When Carly Fiorina wasn’t bragging about how innovative Hewlett-Packard is (leading many in the audience to wonder if she was talking about the same Hewlett-Packard that we know – that company that made your grandmom’s beige desktop computer), she retreated to her credentials, and, as she’s done before, she seemed to be reading from her driver’s license and resume. She’s a woman, she explained, which means she certainly won’t have to deal with conflict or disagreement when it comes to deploying our military might. And on top of that, she ran a company, which means that she … you know … can run things.

John Kasich: "Why were those nancyboys in Paris meeting to talk about climate change!? They should have been talking about ISIS instead."

There was little talk of climate change last night – other than to casually deny its importance, of course – but John Kasich showed he’s been following the issue by referencing the recent United Nations Climate Change Conference in Paris. But, he explained, the talks were a big waste of time. Instead of talking about climate change, those folks should have been huddling up to come up with an ISIS strategy. But heck, I mean, maybe some voluntary guidelines could tackle religious extremism, too?

Rand Paul: “If you vote for Chris Christie, World War III will probably happen.”

The generally cool-tempered Rand Paul got his biggest reaction from the audience when he attacked Chris Christie for his hawkish ambitions, even making an amusing – though ultimately bankrupt – comparison between Bridgegate and deploying boots-on-the-ground military force against ISIS. He also implied … well, actually stated … that a vote for Chris Christie means a vote for World War III.


Marco Rubio: “Yeah, I mean, eventually illegal immigrants could apply for a green card. I guess.”

As a right-winger but also the son of immigrants and a Floridian, Marco Rubio is between a rock and a hard place it comes to laying out an immigration policy. Asked if he would allow undocumented immigrants to seek citizenship, he demurred, explaining various steps in a process for dealing with the problem: more border agents, more links in the border fence, more tracking and verifying, and so on. When CNN’s Dana Bash pointed out that he hadn’t actually answered her question, he shrugged his shoulders and said that, well, assuming his plan worked out and assuming people followed all the steps in his process, sure, he’d let them submit a green card application. Or at least, he’s open to it.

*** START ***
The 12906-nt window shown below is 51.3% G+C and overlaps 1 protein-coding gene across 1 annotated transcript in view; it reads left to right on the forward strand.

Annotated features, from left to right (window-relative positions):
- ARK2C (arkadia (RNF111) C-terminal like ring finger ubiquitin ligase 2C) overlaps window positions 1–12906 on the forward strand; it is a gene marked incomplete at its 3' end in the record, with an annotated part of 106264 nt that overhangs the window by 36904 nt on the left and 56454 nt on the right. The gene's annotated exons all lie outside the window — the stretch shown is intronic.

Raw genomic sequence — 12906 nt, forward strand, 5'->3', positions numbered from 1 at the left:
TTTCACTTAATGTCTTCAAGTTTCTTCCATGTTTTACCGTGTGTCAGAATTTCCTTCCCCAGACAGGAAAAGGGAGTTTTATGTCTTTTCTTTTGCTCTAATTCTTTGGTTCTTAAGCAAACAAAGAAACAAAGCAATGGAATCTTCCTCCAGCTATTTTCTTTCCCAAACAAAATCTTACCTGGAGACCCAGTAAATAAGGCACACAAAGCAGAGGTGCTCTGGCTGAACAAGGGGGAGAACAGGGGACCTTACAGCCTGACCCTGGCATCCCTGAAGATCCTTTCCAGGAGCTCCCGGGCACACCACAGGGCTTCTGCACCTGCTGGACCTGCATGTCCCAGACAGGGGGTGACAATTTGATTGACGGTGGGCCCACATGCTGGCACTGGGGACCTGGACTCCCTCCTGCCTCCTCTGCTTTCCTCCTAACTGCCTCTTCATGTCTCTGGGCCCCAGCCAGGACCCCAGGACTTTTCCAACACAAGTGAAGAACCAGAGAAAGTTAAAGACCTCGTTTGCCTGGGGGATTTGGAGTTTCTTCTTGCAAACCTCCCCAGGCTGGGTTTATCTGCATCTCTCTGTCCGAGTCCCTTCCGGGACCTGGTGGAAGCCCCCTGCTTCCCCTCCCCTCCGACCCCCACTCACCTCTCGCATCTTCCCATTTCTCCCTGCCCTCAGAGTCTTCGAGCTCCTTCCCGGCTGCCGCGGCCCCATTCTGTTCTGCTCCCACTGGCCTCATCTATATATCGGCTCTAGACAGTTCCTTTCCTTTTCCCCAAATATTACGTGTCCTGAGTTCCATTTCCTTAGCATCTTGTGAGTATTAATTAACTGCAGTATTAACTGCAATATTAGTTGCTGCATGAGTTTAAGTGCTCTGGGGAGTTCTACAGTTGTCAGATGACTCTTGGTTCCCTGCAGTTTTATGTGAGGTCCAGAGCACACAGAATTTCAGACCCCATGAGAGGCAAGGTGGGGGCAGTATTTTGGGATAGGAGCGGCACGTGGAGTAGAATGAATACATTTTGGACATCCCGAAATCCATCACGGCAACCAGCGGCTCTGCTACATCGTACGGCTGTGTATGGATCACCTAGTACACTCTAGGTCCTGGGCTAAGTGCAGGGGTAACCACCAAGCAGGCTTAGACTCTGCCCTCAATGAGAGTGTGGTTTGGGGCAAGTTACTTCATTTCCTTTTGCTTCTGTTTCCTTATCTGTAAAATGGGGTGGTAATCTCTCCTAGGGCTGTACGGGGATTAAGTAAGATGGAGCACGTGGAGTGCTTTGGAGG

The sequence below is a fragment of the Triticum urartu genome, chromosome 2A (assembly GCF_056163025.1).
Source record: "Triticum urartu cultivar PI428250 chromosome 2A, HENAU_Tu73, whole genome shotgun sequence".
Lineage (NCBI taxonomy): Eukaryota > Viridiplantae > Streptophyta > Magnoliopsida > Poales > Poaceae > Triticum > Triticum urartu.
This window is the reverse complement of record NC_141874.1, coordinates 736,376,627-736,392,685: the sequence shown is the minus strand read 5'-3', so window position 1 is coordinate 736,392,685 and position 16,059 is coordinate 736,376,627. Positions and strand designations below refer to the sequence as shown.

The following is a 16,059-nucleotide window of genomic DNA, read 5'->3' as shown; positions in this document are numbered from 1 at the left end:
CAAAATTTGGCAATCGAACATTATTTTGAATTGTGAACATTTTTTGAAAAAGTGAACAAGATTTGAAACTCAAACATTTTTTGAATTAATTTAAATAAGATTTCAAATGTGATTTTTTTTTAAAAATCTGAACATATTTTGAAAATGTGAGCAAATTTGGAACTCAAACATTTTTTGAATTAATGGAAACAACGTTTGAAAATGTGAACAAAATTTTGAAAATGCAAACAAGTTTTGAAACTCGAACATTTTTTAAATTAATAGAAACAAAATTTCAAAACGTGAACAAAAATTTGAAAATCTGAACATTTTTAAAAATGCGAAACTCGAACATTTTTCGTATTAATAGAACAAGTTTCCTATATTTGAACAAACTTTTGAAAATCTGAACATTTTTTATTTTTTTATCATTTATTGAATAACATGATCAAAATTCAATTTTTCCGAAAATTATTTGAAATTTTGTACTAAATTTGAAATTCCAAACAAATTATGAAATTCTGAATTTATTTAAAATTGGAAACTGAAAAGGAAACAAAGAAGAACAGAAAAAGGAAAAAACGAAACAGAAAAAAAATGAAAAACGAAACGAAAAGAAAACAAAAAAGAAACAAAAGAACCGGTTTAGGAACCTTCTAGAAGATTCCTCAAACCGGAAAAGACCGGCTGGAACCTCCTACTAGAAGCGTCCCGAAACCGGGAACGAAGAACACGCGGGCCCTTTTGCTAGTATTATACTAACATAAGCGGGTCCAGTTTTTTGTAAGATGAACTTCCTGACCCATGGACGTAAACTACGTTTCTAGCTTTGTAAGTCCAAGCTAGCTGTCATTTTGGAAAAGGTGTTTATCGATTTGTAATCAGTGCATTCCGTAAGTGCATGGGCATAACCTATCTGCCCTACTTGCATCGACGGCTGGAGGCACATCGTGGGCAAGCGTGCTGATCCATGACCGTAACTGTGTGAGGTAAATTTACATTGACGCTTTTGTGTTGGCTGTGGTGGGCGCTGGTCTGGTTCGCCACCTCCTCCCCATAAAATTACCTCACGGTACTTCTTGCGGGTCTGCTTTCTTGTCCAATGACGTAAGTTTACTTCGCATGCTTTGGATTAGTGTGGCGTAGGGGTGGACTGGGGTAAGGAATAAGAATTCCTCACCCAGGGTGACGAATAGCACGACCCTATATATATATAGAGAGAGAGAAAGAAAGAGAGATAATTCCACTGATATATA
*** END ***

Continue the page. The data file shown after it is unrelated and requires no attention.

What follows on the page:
Donald Trump: “Wouldn’t it be cool if we could make it so ISIS can’t use the Internet? Aren’t there some smart people around somewhere who could make that happen?”

Yes, Donald Trump’s approach to tackling ISIS is multi-pronged, and one of those prongs is to control their lines of communication. Now, he’s not quite sure how it would work to make sure that jihadists in the Middle East can’t use the Internet, but he feels strongly that smart people here at home could figure out how to do it. I mean, right?

Rand Paul Responds To Trump's Idea To

By Kurt Sampsel

Kurt Sampsel earned a Ph.D. from Carnegie Mellon University, where his research focused on the political battles surrounding the control of mass media in the United States

MORE FROM Kurt Sampsel

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Aol_on Donald Trump Elections 2016 Gop Debate Jeb Bush Rand Paul Ted Cruz